- “The early Church communities shared their possessions to ensure no one was in need. How can we mirror this spirit of generosity in our lives?”
- “James reminds us that our choices have eternal consequences. How does this shape your understanding of stewardship and how you use your resources?”
- “What steps can we take to ensure we’re ‘rich toward God’ as we navigate our daily responsibilities and decisions?”
- “How can we use the resources God has given us to respond to the cries of the oppressed in our society, like victims of human trafficking and the unborn?”
Remember, these discussions should lead us to reflect on the grace and love of God, fostering a gospel response in our lives rather than simply promoting behavioral modifications. It’s not about becoming ‘better’ people, but about becoming more like Christ and living out His teachings in our day-to-day lives.
The Daily Devotion
Monday: Reflecting on Wealth – Begin your week by reading James 5:1-6 and Matthew 6:19-20. Spend time in prayer, asking God to reveal any areas where you might be valuing material wealth over eternal riches. Journal about the insights God provides. Remember, the goal is not to feel guilty, but to receive God’s grace and realign our lives with His heart.
Tuesday: The Deception of Material Prosperity – Read James 5:3 and Revelation 3:17. Contemplate the danger of spiritual poverty amid material wealth. Pray for wisdom and discernment to recognize any such dangers in your own life and to rely on God’s riches instead of worldly wealth.
Wednesday: Hearing the Cries of the Oppressed – Focus on James 5:4 and Exodus 22:21-24. Pray for a heart that hears the cries of the oppressed and responds with action. Consider specific ways God may be calling you to serve and advocate for justice. Again, it’s not about guilt, but about allowing God’s love and justice to flow through us.
Thursday: Warnings Against Self-Indulgence – Reflect on James 5:5-6 and Luke 16:19-31 (the story of the Rich man and Lazarus). Ask God to search your heart for any areas of self-indulgence that might be hindering your relationship with Him or others. Consider what it means to live a life of selfless love in response to God’s abundant generosity.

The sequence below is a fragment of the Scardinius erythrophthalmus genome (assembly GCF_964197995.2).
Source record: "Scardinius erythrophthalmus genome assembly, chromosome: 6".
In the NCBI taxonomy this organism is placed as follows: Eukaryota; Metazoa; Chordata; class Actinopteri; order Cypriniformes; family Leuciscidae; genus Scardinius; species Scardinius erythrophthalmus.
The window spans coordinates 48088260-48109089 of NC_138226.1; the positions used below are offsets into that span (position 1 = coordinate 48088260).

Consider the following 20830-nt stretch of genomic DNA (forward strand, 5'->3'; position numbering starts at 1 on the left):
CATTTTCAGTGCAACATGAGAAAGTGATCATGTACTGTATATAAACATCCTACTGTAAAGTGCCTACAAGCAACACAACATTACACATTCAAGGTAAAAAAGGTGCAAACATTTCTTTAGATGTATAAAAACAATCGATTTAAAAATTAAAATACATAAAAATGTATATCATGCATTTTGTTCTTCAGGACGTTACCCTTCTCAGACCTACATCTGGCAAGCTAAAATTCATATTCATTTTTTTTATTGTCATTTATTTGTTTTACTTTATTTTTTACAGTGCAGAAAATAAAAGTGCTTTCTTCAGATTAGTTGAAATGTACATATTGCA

Friday: True Use of Wealth – End the week with 1 Timothy 6:17-19. Reflect on how you can be ‘rich in good deeds’ and a good steward of the resources God has entrusted to you. Ask God to guide you in using these resources for His kingdom. The aim is not to promote a ‘prosperity gospel’ or to validate ourselves through good deeds, but to grow in generosity and love, following the example of Christ.
Remember, our goal is not merely to modify our behavior but to cultivate a deep, gospel-centered transformation. As we reflect, study, and pray, let’s invite God to shape our hearts and lives according to His Word and Spirit.
Parents, you have a beautiful opportunity to guide your children in understanding the biblical perspective on wealth and generosity. Here’s an age-appropriate discussion guide to help you engage with them.
Start with a simple explanation. “In the Bible, a man named James wrote a letter to his friends. He talked about how we should use the things God gives us. Just like how you share your toys with your friends, God wants us to share what we have with others too.”
Activity: For younger kids, use play money or real coins. Ask them how they might use the money. Listen to their responses and then share the story of the Rich Man and Lazarus (Luke 16:19-31), simplified for their understanding. Highlight how the rich man did not share, while Lazarus had nothing.
- “How do you think the rich man felt after not sharing with Lazarus?”
- “How could he have used his wealth better?”
Explain that God loves us so much that He gave His most precious gift to us—His Son, Jesus. When we know how much God loves us, we want to share that love with others.
Activity: Have them think about something they can share or do to show love to someone this week. It could be sharing a snack, a toy, or helping with a chore.
Remind them: “Doing good things doesn’t make God love us more. He already loves us the most! But because He loves us and we love Him, we want to be like Jesus and love others too.”
Remember, the goal is to guide kids to understand God’s love and grace, and that our generosity is a response to His great love for us.